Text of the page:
AT AGE TWENTY-FOUR, John Nichols saw his first novel, The Sterile Cuckoo, become a best seller and hit movie. Confronted by such early success, many authors fall into the arms of publishing and movie conglomerates promising eternal success in exchange for formula writing. Instead, Nichols chose to develop a unique style combining fantasy, realism and satire. His next three novels, The Wizard of Loneliness, The Milagro Beanfield War, and The Magic Journey, disappointed some literary critics while prompting others to compare parts of his work to that of such acclaimed writers as J. D. Salinger.

In this, his fifth novel, Nichols has dropped the fantasy, polished the eye-popping phrases ("glossy lipstick that glistened like nitroglycerine"), and returned to his roots with a skinny sarcastic heroine remarkably similar to Pookie Adams of Cuckoo fame.

A Ghost in the Music doesn't so much have a plot as a tightly coiled spring getting pressed tighter and tighter. New Yorker Marcel Thompson has been called to the wilds of New Mexico by his vagabond father, Bart, a combination Otto Preminger, Ernest Hemingway, Evel Knievel and Soren Kierkegaard. Bart plans to parachute into the wild Rio Grande gorge. Jagged rocks have already ripped apart a test dummy. It's just part of filming a B-movie, but chances are Bart will die.

The son's assignment is to hold the hand of Lorraine, his father's pregnant, hillbilly, cafe-singer girlfriend. Like her predecessor Pookie, Lorraine is more than able to hold her own in a man's world. But times have changed. Unsure whether she's had three or four abortions, Lorraine considers herself a prude.

Although the absence of action may dissatisfy many readers, Nichols is in good company -- Jerzy Kosinski and William Saroyan immediately come to mind -- in writing a novel with no plot. A Ghost in the Music is simply a Boswellian account of prejump and postjump days. Nichols seems to agree with an assertion once made by Kosinski that plot "dismisses the importance of life's each moment. Yet, that moment carries the essence of our life." Carrying this one step further, Nichols emphasizes that the very moment for which his book exists -- the parachute jump -- is not even dramatic.

"'Is that it?'" asks one member of the movie crew. "'A tiddlywinks match would have been more exciting,'" comments another.

Even Marcel, the loyal loving son, feels "the so-called danger some people face, placing the rest of us mere mortals in their debt and in awe of their audacity, is actually -- usually -- much safer than entering the corner bucket-of-blood for a beer." The jump leaves him breathless only because he realizes "that lives could be so seriously altered in such a matter-of-fact way."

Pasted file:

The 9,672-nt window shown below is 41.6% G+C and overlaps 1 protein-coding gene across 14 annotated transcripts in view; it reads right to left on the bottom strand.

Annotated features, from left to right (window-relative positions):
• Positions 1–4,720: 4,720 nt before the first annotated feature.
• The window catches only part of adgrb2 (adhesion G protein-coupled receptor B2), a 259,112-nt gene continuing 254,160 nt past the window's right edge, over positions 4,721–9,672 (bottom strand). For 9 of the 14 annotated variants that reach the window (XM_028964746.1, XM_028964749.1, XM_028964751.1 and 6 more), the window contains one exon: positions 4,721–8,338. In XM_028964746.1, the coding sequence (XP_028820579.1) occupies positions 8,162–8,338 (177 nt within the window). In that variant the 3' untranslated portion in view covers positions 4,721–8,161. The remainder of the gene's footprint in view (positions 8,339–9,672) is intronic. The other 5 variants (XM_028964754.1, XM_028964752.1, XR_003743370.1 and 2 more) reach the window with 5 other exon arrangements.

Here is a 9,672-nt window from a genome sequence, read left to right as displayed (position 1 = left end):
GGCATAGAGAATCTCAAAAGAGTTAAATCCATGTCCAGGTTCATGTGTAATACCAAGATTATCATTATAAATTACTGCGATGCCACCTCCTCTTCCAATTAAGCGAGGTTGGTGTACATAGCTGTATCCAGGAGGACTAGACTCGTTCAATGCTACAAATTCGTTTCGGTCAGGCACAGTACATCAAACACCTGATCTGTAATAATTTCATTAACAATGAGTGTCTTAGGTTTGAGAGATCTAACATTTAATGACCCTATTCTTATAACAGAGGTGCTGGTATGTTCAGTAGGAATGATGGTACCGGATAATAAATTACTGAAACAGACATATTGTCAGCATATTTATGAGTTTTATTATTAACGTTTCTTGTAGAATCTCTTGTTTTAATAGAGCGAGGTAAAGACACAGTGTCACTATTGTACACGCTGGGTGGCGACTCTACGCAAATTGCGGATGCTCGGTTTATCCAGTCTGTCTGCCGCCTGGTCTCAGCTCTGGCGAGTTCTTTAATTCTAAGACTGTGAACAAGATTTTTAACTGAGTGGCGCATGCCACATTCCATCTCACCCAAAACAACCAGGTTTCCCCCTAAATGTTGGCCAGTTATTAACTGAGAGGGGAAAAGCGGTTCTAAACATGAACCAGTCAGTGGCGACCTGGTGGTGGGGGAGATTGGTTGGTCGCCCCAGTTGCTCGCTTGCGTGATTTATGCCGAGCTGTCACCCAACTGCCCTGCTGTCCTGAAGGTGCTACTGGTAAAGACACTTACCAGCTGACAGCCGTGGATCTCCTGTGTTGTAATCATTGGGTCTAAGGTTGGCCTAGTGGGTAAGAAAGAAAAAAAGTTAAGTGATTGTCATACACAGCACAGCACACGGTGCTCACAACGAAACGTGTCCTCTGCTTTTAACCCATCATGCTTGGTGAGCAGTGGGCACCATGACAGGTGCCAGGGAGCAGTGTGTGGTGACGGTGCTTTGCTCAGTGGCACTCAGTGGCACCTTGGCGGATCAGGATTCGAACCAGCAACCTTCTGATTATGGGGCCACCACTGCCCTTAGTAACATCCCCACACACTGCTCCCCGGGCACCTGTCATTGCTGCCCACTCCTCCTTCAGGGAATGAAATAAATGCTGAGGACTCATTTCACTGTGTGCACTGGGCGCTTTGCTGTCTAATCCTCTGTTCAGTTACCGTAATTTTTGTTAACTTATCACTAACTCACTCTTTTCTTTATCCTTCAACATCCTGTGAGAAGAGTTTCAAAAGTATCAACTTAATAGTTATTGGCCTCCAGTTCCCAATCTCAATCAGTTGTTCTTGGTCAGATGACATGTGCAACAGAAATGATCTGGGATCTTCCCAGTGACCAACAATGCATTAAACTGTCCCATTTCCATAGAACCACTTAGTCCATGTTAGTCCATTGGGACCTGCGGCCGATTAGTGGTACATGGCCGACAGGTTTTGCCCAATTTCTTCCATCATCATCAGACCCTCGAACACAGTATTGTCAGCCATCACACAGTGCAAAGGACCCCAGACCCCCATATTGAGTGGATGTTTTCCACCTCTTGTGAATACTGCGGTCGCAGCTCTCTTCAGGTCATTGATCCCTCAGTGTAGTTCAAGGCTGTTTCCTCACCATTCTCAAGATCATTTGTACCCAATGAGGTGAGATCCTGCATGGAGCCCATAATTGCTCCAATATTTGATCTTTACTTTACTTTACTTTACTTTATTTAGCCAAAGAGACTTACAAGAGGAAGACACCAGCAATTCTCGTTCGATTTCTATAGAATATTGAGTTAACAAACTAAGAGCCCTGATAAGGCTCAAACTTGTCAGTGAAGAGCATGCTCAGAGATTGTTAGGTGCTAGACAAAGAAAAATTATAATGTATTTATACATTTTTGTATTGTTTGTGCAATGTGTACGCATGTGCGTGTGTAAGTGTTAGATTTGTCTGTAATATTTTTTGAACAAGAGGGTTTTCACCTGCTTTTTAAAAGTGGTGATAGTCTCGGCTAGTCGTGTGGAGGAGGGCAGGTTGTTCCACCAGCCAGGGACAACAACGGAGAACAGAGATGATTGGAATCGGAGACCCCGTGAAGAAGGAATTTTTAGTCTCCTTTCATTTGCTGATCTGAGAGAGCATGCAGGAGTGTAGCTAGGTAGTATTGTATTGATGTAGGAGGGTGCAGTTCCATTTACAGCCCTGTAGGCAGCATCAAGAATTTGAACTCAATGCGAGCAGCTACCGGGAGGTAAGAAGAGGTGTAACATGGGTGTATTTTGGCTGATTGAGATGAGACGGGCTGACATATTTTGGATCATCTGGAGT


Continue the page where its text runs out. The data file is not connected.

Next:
Everything comes down to the jump, with everyone properly in place -- Bart the center of attention, Marcel and Lorraine waiting to applaud him or to sweep up the pieces. They all know the stunt will be violent, irreversible and unnecessary, yet they wallow in an existential malaise bred by boredom. Bart must jump because it is the "one thing that has made him special." Lorraine threatens to abort his child and run away if he survives. Like Bart, she could simply choose a more positive option, but she, too, is unable "to change the inevitably bitched nature of things in general."

With no strong story to serve as a distraction, Nichols provides painful insights into people whose concept of affection is to keep talking on the telephone after the other party hangs up. Even conversations about life and death radiate gracelessness.

"'You look like a ghost,'" Marcel says, trying to convince his father to cancel the jump. "'I've never seen you looking so . . . so flabby.'"

"'Happens to the best of us, kid. Nobody gets out of life alive.'"

"'Thank you, Paul Newman.'"

"'Don't be disrespectful . . . '"

All of this suggests A Ghost in the Music will die once Bart jumps. It doesn't, however, because Nichols' finale makes the Bart-Marcel relationship speak for fathers and sons loving each other everywhere. Throughout, Marcel has been trying to understand his father, to comprehend why he imposes suffering on those he loves. Bart always keeps him at a distance, revealing in a moment of weakness, for example, that what he really misses most in life is "to experience once again what it felt like to believe in Santa Claus."

Only after the jump does Marcel realize that life's truly worthy problems cannot be anticipated. He is left at peace with his own emotions, at the same time numbed by the same desire he had before the jump, a need to "cast a net around my father and pluck him from his own life, setting him down tenderly on a foreign shore where he might begin again . . . "

Nichols may still write another best seller. But he'll never do a better job of capturing how it feels to love someone who doesn't stay around to be loved.